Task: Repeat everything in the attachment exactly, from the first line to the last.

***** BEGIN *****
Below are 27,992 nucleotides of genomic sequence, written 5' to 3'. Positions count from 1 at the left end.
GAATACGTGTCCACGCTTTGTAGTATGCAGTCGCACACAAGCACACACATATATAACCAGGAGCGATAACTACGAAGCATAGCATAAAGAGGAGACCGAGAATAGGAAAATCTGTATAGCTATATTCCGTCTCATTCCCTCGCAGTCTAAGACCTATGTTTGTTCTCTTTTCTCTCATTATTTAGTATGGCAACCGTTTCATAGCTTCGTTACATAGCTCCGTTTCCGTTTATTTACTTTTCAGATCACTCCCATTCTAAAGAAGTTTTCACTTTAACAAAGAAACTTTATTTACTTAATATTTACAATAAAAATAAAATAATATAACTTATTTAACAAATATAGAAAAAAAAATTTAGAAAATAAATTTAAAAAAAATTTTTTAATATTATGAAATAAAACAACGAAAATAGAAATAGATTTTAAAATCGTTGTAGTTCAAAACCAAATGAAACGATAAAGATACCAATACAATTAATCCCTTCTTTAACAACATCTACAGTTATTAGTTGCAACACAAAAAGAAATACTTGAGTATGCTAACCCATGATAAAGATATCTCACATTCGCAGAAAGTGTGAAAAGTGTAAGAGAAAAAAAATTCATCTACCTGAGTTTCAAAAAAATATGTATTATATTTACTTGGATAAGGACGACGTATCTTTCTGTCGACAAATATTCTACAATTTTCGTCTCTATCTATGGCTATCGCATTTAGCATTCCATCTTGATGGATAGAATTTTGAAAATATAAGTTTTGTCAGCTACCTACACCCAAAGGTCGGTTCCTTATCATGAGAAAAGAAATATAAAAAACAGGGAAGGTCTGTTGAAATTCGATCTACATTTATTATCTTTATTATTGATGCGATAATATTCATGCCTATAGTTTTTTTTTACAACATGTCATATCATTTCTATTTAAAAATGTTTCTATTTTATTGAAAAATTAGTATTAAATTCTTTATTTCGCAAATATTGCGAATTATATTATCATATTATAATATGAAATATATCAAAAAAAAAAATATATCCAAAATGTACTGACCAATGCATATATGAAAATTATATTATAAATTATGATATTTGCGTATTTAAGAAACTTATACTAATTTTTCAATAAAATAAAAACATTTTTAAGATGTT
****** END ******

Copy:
Below are 27,992 nucleotides of genomic sequence, written 5' to 3'. Positions count from 1 at the left end.
GAATACGTGTCCACGCTTTGTAGTATGCAGTCGCACACAAGCACACACATATATAACCAGGAGCGATAACTACGAAGCATAGCATAAAGAGGAGACCGAGAATAGGAAAATCTGTATAGCTATATTCCGTCTCATTCCCTCGCAGTCTAAGACCTATGTTTGTTCTCTTTTCTCTCATTATTTAGTATGGCAACCGTTTCATAGCTTCGTTACATAGCTCCGTTTCCGTTTATTTACTTTTCAGATCACTCCCATTCTAAAGAAGTTTTCACTTTAACAAAGAAACTTTATTTACTTAATATTTACAATAAAAATAAAATAATATAACTTATTTAACAAATATAGAAAAAAAAATTTAGAAAATAAATTTAAAAAAAATTTTTTAATATTATGAAATAAAACAACGAAAATAGAAATAGATTTTAAAATCGTTGTAGTTCAAAACCAAATGAAACGATAAAGATACCAATACAATTAATCCCTTCTTTAACAACATCTACAGTTATTAGTTGCAACACAAAAAGAAATACTTGAGTATGCTAACCCATGATAAAGATATCTCACATTCGCAGAAAGTGTGAAAAGTGTAAGAGAAAAAAAATTCATCTACCTGAGTTTCAAAAAAATATGTATTATATTTACTTGGATAAGGACGACGTATCTTTCTGTCGACAAATATTCTACAATTTTCGTCTCTATCTATGGCTATCGCATTTAGCATTCCATCTTGATGGATAGAATTTTGAAAATATAAGTTTTGTCAGCTACCTACACCCAAAGGTCGGTTCCTTATCATGAGAAAAGAAATATAAAAAACAGGGAAGGTCTGTTGAAATTCGATCTACATTTATTATCTTTATTATTGATGCGATAATATTCATGCCTATAGTTTTTTTTTACAACATGTCATATCATTTCTATTTAAAAATGTTTCTATTTTATTGAAAAATTAGTATTAAATTCTTTATTTCGCAAATATTGCGAATTATATTATCATATTATAATATGAAATATATCAAAAAAAAAAATATATCCAAAATGTACTGACCAATGCATATATGAAAATTATATTATAAATTATGATATTTGCGTATTTAAGAAACTTATACTAATTTTTCAATAAAATAAAAACATTTTTAAGATGTT